On the third day of his admission, isoproterenol was stopped after no further ventricular arrhythmias were noted. The patient’s heart rate subsequently remained between 50–60 beats/min. Transthoracic echocardiogram and cardiac angiography showed no abnormalities. Loperamide has poor and variable bioavailability (roughly 10 to 20%), which makes it hard to predict drug levels related to the ingested dose. Given the amount of drug consumed and the fact that loperamide decreases peristalsis, which keeps the medication in the gastrointestinal tract for a longer period, the amount systemically absorbed would be much higher than what would be seen with a normal dose. Also, prolonged consumption could lead to fat depots of loperamide not accounted for in serum levels. With these points in mind, the serum loperamide level of the patient on the third day of hospitalization was found to be 2ng/mL, which is the expected peak level after taking an 8mg oral dose, suggesting that the level on presentation may have been considerably higher.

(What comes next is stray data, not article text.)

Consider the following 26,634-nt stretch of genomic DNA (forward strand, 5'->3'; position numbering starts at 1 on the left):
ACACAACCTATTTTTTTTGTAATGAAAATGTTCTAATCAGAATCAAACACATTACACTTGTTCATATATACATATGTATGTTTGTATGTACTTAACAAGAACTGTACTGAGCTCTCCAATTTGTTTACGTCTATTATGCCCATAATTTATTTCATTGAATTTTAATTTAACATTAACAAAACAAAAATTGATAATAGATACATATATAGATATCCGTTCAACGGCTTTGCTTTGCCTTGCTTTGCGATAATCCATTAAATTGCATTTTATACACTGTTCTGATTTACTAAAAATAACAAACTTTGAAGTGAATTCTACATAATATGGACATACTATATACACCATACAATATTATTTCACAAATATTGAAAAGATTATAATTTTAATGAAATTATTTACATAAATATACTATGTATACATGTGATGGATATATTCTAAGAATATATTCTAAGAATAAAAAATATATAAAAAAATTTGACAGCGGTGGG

Persistent sinus bradycardia likely predisposed the patient to the development of QT prolongation and TdP. Some animal studies have shown that opioid receptor stimulation has been shown to inhibit β1 and β2 adrenergic receptor activity in cardiac muscle cells, thereby restricting the inotropic and chronotropic effect of adrenergic stimulation on the heart. Cases of serious cardio toxic effects have been previously reported in patients taking large doses of loperamide to obtain euphoric effect.  The authors hope their research can increase the index of suspicion of such toxic cardiac events, while raising concerns about the safety profile of loperamide as it remains easily available over the counter.

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